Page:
I am staring in horror at a revised itinerary sent to me by Aeroplan for my return from London to Vancouver in April. I have been routed from London to Toronto, Toronto to Calgary then Calgary to Vancouver. Can it get much worse? I have to be at Heathrow by 7.00 in the morning; I will not get home until about nine in the evening; that is going to be about 23 hours of travel for a flight that should be half that. Surely they are kidding, it feels like some kind of cosmic joke.
I pause for a moment and take a deep breath; in my worldview I commit “to learn and find meaning from the experiences of my life.” I take another deep, calming breath; I still feel irritated by the aggravation of having to sort this out but I know I need to stay calm and observe the desire to become triggered. I suspect this yet another exploration of my complexes around fairness, not getting my own way and likely overall patience. I call Aeroplan and try to short cut the automated system by pressing zero. It works; I am on hold for an agent; one never knows just how long this can take but it is a surprisingly brief interval before I hear a response. Then nothing; I can hear her but she can’t hear me. After a few increasingly frantic hellos, I give up and sit, bringing my attention once again to the breath; it helps to calm and bring on a more reflective state. I decide to draw a rune; I get Defense; unenthusiastically I drop it back in the bag; it is a familiar symbol; it’s all about being tested and having patience, “right action during a trying time”. As I write this I realize that my commitment to learn from life does not mean I always enjoy it!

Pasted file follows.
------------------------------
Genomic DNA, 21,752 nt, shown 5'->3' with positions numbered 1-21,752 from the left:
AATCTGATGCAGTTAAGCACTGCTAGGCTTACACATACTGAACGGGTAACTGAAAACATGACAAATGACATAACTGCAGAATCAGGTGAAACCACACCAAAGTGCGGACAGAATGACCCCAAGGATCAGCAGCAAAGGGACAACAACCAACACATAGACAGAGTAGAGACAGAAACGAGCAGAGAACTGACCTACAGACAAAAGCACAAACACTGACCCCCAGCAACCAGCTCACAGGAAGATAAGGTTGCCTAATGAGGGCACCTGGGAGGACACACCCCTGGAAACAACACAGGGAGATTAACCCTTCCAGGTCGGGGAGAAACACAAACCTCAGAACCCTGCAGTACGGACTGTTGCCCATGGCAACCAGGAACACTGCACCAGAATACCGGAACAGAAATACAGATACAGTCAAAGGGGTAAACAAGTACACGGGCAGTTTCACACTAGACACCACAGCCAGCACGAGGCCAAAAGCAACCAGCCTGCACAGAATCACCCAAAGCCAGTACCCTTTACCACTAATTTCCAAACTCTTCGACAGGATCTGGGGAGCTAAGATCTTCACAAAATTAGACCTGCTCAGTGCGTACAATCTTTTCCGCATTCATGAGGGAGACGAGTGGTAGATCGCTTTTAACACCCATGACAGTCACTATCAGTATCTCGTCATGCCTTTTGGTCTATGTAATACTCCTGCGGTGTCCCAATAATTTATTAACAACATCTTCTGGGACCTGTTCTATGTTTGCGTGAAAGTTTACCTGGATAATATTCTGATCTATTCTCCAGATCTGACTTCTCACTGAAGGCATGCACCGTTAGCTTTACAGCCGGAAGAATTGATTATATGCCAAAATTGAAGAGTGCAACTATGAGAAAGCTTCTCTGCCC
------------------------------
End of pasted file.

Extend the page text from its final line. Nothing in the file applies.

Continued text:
I resolve to do the best I can and pick up the phone once more. Eventually I get through and this time we can both hear each other. At first it is somewhat frustrating; she understands my concern but explains patiently that sometimes the schedule changes so the airline has no choice but to rearrange my plans. She offers me an alternative; I leave Heathrow a little later which will be more convenient, then fly to Montreal then on to Calgary before flying to Vancouver. I am staggered, if anything this routing will take even longer. I focus on my breath and explain calmly that this still requires two stops. “Well I am sorry but they have cancelled the London to Calgary flight,” she tells me, “so you have to stop somewhere to get to Calgary.”
I observe my increasing irritation, I can see the complex doing its work; I take a deep breath and state clearly, “But I have no desire to go to Calgary, I am just trying to get home.” It is the breakthrough moment, “oh I thought you wanted to go to Calgary.” “No I live in Vancouver, I was routed via Calgary by Aeroplan.” There is a pregnant pause and I sense a ray of light at the end of the tunnel that is not a train. She tells me there is only one direct flight from London to Vancouver at 10.25, could I make that? I suppressed my joy and said that would be no problem. She puts me on hold, as she has to talk to her supervisor. I notice I am holding my breath. Is it possible that this cloud has the perfect silver lining? I force myself to breathe and try not to get too attached; it is not easy. She returns to tell me that it will take twenty minutes to finalize but they will book me on the direct flight. Now my delight is unrestrained, “You are my hero” I say, “Thank you for making my day.
It is only when the revised itinerary arrives that I can fully hold my good fortune. Flight AC 855, Executive First to Vancouver, on a brand new 777 and no $75 change fee, it does not get any better than that. A couple of Rumi poems come to mind. The first is from a longer one titled A Great Wagon “The breeze at dawn has secrets to tell you, don’t go back to sleep. You must ask for what you really want, don’t go back to sleep.” The other begins like this, “This being human is a guest house, every morning a new arrival. A joy, a meanness, a depression, a momentary awareness, welcome and entertain them all….. Still treat each guest honourably, he may be clearing you out for some new delight.” The wisdom of the Sufi master over eight hundred years ago, he seemed to be a depth psychologist long before Freud and Jung.